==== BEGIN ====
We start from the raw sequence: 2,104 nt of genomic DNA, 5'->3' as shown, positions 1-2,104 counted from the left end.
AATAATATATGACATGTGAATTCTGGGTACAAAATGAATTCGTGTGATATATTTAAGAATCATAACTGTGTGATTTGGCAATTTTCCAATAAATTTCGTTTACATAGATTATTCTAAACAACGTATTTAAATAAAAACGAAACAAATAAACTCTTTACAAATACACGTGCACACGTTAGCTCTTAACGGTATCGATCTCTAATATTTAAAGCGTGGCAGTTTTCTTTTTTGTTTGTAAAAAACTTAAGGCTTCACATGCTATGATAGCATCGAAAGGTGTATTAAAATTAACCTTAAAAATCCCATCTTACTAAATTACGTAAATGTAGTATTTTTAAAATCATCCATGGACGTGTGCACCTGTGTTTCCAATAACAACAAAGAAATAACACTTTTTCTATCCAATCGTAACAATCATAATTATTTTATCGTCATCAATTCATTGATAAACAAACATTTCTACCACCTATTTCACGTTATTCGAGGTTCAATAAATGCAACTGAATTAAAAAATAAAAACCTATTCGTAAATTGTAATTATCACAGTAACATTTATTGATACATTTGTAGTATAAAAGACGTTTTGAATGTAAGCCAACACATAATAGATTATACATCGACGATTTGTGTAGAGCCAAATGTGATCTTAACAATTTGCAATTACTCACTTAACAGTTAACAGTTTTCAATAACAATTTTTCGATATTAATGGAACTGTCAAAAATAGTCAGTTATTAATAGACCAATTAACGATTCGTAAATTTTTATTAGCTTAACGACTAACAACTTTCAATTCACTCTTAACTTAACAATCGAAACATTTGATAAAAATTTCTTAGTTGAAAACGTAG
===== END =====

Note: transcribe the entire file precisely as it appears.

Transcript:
We start from the raw sequence: 2,104 nt of genomic DNA, 5'->3' as shown, positions 1-2,104 counted from the left end.
AATAATATATGACATGTGAATTCTGGGTACAAAATGAATTCGTGTGATATATTTAAGAATCATAACTGTGTGATTTGGCAATTTTCCAATAAATTTCGTTTACATAGATTATTCTAAACAACGTATTTAAATAAAAACGAAACAAATAAACTCTTTACAAATACACGTGCACACGTTAGCTCTTAACGGTATCGATCTCTAATATTTAAAGCGTGGCAGTTTTCTTTTTTGTTTGTAAAAAACTTAAGGCTTCACATGCTATGATAGCATCGAAAGGTGTATTAAAATTAACCTTAAAAATCCCATCTTACTAAATTACGTAAATGTAGTATTTTTAAAATCATCCATGGACGTGTGCACCTGTGTTTCCAATAACAACAAAGAAATAACACTTTTTCTATCCAATCGTAACAATCATAATTATTTTATCGTCATCAATTCATTGATAAACAAACATTTCTACCACCTATTTCACGTTATTCGAGGTTCAATAAATGCAACTGAATTAAAAAATAAAAACCTATTCGTAAATTGTAATTATCACAGTAACATTTATTGATACATTTGTAGTATAAAAGACGTTTTGAATGTAAGCCAACACATAATAGATTATACATCGACGATTTGTGTAGAGCCAAATGTGATCTTAACAATTTGCAATTACTCACTTAACAGTTAACAGTTTTCAATAACAATTTTTCGATATTAATGGAACTGTCAAAAATAGTCAGTTATTAATAGACCAATTAACGATTCGTAAATTTTTATTAGCTTAACGACTAACAACTTTCAATTCACTCTTAACTTAACAATCGAAACATTTGATAAAAATTTCTTAGTTGAAAACGTAG